When Minister Khaw had a heart attack and needed surgery, he paid $8. Many poor people will pay much more than $8 when they get hospitalized. In our system, the richest in our society like Minister Khaw pay less than the poorer members because they can afford better insurance i.e. the less financially well-off have to shoulder heavier burdens when they get sick. Minister Khaw should make the medical coverage he has universal for all Singaporeans. We already have the biggest income gap among developed countries and our healthcare system further exacerbates the inequality in our society.
Jump in hospital bills over past four years[Link]

Most patients are able to pay, have MediShield and Medisave: Minister

THE average bill for a subsidised C-class patient in a public hospital has gone up by between a third on the low end and almost double on the high end, in the four years since 2006.

The Ministry of Health (MOH) puts this down to multiple factors - including a greater number of more ill and older patients, and patients asking for non-subsidised drugs and implants.

Friday, January 07, 2011

Face to Face : HDB & Workfare....

I found some time yesterday to watch the videos of the Face to Face town-hall style meeting between political leaders and a live audience organised by the TOC. It is a great effort on the part of TOC to get people together and speak openly about various issues. Here is the segment which I found most interesting during which the housing issue and income gap was discussed:

One of the members of the audience asked what is the solution for high housing prices and given that many people have committed to high prices how do we go about bringing it down. Various solutions offered were sell HDB flats at cost, form a different category of low cost flats and so on. I think the best answer was given by Dr. Chee when he suggested that we shouldn't try to formulate solutions without all the information at hand - get HDB to open the books first and enough intelligent people look at it and solutions will emerge. It is actually quite a hazard for opposition politicians to try to offer solutions to such a complex nearly intractable problem - they risk getting shot down and people poking holes is not wise to offer yourself as a target when the problem is caused by 3 decades of PAP 'asset enhancement' polices. How do you bring down property prices now that they have already rocketed? Very often housing bubbles deflate on their own causing plenty of damage - e.g. US housing bubble, both the high prices and the subsequent sharp fall in prices caused a lot of pain. The main thing is not to let prices go out of hand in the first place.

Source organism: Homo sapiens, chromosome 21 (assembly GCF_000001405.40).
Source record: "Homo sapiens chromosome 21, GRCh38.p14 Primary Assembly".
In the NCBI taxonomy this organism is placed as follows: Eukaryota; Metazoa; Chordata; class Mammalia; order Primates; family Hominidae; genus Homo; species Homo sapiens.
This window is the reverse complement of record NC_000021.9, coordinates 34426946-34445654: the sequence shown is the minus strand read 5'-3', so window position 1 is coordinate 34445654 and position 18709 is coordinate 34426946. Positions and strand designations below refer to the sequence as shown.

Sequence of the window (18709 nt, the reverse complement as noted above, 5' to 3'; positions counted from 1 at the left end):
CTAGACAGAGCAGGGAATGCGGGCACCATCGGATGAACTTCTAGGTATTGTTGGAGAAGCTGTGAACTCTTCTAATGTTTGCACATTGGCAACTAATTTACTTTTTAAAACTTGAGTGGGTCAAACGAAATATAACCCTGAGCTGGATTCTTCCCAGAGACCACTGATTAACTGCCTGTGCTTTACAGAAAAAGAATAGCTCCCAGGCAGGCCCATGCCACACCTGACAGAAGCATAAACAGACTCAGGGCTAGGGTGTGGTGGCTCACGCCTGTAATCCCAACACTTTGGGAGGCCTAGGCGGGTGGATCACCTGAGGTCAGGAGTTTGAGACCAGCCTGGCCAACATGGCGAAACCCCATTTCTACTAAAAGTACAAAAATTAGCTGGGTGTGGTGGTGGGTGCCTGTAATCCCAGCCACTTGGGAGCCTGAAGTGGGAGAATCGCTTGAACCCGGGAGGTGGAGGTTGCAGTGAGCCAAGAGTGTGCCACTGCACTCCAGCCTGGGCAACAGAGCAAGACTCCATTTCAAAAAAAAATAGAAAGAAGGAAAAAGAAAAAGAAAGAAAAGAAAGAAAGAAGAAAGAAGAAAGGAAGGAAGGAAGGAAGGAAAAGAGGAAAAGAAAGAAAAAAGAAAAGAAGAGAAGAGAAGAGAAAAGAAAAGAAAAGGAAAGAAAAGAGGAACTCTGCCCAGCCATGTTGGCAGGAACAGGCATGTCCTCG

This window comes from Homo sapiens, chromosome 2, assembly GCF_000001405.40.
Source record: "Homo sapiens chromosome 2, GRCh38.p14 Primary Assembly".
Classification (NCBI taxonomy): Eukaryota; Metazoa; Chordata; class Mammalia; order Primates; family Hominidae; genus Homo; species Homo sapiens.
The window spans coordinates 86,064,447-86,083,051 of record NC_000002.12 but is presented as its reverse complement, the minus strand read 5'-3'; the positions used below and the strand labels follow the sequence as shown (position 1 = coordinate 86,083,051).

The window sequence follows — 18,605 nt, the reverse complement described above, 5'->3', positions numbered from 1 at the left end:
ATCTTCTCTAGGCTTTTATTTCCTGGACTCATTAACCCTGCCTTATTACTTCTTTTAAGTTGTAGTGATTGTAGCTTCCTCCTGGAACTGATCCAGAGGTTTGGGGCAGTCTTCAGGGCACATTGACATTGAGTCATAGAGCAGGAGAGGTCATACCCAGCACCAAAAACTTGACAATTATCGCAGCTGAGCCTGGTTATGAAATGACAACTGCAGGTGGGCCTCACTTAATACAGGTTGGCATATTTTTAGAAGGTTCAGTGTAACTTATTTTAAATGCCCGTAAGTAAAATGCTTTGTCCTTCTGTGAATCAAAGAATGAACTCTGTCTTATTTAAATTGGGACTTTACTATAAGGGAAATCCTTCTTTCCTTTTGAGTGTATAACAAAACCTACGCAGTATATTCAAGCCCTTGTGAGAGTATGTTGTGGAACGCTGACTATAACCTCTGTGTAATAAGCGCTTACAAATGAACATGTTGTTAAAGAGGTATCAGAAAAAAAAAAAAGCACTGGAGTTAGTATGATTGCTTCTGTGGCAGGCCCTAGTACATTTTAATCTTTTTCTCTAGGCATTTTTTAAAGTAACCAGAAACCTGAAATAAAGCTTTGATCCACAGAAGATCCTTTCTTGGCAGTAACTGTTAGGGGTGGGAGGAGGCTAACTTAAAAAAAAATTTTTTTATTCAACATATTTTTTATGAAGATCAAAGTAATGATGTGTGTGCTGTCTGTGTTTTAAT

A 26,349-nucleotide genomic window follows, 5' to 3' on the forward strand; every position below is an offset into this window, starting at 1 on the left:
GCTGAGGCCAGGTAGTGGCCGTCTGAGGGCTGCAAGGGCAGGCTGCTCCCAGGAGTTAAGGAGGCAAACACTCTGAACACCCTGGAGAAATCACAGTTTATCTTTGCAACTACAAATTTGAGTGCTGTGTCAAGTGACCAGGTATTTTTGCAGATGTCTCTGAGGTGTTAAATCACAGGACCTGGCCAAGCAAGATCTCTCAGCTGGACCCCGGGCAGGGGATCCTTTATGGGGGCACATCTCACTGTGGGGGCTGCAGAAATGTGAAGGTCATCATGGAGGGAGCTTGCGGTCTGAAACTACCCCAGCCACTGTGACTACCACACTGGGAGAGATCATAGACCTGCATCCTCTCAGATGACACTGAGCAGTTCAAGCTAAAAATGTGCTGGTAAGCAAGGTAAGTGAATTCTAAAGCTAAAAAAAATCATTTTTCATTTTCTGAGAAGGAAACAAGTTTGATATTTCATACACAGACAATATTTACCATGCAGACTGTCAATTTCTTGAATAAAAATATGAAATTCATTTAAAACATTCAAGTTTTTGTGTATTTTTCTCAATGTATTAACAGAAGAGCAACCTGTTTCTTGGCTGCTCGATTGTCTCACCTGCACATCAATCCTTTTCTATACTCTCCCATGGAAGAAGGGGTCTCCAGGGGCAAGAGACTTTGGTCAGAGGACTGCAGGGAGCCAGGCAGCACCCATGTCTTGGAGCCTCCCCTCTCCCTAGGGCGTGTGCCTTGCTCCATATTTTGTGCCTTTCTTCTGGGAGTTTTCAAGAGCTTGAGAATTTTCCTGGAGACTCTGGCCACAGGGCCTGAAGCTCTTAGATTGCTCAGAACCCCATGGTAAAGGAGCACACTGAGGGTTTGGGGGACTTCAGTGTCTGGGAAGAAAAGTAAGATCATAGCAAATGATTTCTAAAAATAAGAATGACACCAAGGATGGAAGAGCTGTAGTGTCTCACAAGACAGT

3 decades ago, in the 80s, Singaporeans had a good thing going - until the PAP messed it up. CPF contribution was 50% and cannot be used for housing. HDB's mandate was to provide affordable housing so they had to supply affordable flat without people touching their CPF money which would have been more than sufficient for a proper retirement. The surge in property prices was caused by the CPF liberalisation (according to this research paper[Link]). The housing loans to GNP ratio went up from 0.1 in 1980 to a whopping 0.49 in 1997 [Link]- a 500% jump! So CPF was emptied for purpose of buying homes and households became highly indebted - now housing becomes intertwined with retirement. The household debt has grown to $150B as reported a few days ago and the President of CCS warned that Singaporeans are in a "precarious" situation. If not for these policies, Singaporeans would have affordable homes (HDB's mandate) and enough CPF to retire comfortably. The large amont of money we paid for public housing has mostly gone into GIC controlled by a small group of highly paid elites who operate with little transparency - even the late President Ong couldn't get them to open the books fully. How does such an oversized sovereign wealth fund build up by the blood and sweat of ordinary Singaporeans over several decades suppose to benefit the people?

" Housing booms thus create only an illusion of wealth...."

- Daniel Gros, Business Times 1 Jan 2011[Link]